I heard that journalism was a dying art, but I was determined to make a living writing…but in the meantime, as a backup, I decided to get a teaching certificate. It seemed neat to pass my passion for writing and reading on to others, especially since I wasn’t finding that full-time magazine job I wanted. When I completed my training, there happened to be an English opening at a high school near me in Austin, so I applied and made it to the second round. When I didn’t get that, though, I heard that Woodson had an opening. I joked that I should apply…and then I did. I interviewed with the principal and teachers and was presented in front of the board and got the job! My at-the-time boyfriend, Tommy, and I picked up, left our friends and beloved ATX and moved to a small town so I could teach in an even smaller town.

My Thoughts On Teaching

Pros:

  • You do get to pass your passions on to others.
  • Your work schedule is nice, with long holiday and summer breaks (You still have to plan lessons and attend trainings – but it’s better than a 9-5 every.single.day.ever.).
  • I got to help with basketball.
  • I was surrounded by other creative and caring individuals.

Cons:

  • Not everyone loves writing and reading, but some people seem to love complaining about not loving it, which makes trying to get them to learn nearly impossible.
  • Even if you’re super organized like me, the preparation never ends, since there are state standards to adhere to and essays to grade and full lessons to plan…and some kids rush through assignments and some days bring substitute teachers, so you need back-up lessons…and some schools, such as the small WHS, need one teacher covering many areas, meaning planning for four different English levels + journalism + high school theater + junior high theater.

As said, I’ve always been around education, so I heard my parents’ stories of students and classes and TAAS/TAKS/STAAR and extracurriculars and inservice. I never thought I’d end up teaching, but I was SO excited to give back to Woodson, to share my knowledge and to use my experience/creativity/organization in the classroom and beyond.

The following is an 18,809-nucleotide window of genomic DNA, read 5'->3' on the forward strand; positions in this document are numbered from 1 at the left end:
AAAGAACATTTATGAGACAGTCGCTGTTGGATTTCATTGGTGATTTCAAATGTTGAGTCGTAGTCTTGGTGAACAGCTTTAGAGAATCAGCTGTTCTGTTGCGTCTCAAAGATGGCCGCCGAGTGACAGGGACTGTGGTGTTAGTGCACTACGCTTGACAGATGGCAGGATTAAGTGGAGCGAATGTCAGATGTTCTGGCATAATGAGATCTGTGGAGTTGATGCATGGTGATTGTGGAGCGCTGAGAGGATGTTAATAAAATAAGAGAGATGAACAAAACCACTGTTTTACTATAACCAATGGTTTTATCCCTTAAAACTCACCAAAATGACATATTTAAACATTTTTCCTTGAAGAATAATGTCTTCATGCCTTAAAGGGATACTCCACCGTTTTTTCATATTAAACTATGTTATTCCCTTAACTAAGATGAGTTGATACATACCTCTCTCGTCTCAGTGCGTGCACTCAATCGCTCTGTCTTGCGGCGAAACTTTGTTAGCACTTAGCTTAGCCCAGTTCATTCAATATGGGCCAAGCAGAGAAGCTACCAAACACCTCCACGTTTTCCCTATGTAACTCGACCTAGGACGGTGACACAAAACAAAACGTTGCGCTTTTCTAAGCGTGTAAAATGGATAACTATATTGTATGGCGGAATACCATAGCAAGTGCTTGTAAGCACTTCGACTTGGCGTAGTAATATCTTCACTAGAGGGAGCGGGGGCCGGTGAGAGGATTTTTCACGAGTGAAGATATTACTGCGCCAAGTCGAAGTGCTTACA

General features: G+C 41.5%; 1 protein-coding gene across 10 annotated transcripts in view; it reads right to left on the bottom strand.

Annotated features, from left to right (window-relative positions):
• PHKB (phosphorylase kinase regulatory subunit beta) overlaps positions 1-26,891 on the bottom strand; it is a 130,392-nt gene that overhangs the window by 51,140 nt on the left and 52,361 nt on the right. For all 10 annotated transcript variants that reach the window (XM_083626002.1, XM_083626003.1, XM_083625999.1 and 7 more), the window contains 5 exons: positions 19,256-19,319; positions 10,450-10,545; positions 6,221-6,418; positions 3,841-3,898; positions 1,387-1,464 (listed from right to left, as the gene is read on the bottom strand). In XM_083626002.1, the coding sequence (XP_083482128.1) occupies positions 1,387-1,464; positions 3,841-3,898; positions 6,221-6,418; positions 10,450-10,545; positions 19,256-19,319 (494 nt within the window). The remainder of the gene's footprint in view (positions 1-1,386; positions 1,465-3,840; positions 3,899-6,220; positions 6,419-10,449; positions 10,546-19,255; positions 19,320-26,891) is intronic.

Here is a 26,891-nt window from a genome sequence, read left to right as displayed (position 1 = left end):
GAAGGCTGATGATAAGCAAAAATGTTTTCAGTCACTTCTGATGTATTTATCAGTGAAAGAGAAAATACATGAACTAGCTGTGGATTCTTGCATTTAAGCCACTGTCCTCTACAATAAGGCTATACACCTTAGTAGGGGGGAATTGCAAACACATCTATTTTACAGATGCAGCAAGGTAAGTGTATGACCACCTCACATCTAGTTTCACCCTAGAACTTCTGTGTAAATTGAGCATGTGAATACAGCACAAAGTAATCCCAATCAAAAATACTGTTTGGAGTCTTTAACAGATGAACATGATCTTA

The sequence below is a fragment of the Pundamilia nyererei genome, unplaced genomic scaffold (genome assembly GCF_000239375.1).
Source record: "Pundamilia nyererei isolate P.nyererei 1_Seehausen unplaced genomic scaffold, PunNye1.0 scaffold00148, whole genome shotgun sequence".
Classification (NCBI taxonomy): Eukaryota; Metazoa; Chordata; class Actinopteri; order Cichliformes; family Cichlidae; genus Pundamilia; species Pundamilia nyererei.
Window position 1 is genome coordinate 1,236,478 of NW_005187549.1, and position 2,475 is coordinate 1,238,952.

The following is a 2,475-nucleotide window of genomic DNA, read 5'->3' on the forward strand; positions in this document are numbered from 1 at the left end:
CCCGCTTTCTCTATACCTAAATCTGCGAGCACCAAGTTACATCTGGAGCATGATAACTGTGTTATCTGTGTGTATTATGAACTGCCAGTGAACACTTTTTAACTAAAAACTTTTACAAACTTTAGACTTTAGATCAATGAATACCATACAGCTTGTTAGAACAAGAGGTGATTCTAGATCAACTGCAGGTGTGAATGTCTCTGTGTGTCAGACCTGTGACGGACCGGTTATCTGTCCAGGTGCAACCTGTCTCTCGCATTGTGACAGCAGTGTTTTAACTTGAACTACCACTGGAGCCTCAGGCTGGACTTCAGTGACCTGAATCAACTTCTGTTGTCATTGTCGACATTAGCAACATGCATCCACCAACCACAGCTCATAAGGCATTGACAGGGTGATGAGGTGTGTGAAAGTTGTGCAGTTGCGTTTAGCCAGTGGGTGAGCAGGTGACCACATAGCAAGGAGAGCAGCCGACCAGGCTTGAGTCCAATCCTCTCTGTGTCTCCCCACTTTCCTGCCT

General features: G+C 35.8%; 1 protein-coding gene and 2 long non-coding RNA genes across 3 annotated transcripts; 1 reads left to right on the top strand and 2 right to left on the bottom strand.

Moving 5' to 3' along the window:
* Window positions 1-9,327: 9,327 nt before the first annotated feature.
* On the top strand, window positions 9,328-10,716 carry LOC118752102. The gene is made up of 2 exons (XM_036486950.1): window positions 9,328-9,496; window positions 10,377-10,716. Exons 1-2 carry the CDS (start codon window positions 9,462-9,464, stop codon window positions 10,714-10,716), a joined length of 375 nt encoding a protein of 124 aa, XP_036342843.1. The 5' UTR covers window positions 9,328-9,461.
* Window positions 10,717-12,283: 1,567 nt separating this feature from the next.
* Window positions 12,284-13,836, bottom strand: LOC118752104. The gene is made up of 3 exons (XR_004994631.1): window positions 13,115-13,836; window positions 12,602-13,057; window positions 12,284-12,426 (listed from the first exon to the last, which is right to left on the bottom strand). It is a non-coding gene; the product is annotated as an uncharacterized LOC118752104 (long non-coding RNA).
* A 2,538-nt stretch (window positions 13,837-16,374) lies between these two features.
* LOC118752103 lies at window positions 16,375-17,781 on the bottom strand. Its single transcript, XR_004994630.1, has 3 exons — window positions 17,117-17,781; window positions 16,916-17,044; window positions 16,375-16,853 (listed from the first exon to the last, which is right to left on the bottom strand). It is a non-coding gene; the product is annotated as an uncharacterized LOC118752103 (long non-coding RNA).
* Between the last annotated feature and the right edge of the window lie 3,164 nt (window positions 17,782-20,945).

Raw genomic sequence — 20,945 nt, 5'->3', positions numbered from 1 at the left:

However, here are some things people don’t realize…

  • People can be lazy and rude. Yes, different personalities and interests and people are what make our diverse world so neat. In a school setting, though, a certain level of effort and respect is expected. I know perfection is impossible – from anyone, in anything – but I was surprised at how many students seemed to not care about failing grades or bad attitudes. I know school can be challenging, and balancing activities + homework + life can be a lot; I was in this exact classroom not that long ago, though, and while several people failed tests and got d-hall (myself included, at times!), there was that level of effort/respect. We knew that we came to school to learn and work and study, so there was no point in complaining – just get it done! We joined the extracurricular activities we were interested in, and we showed up to practices and games, ready to work there, too, resulting in state championship football games and competitions/trips at Galveston and gold medals, blue ribbons and pride. This year’s volleyball team made it to the playoffs, and that’s the first time that any of these high school students have done that in anything; there are many factors that could play into this (tougher competition, changes in coaching staff, fewer players, etc.), but I have to wonder about the effort + success correlation.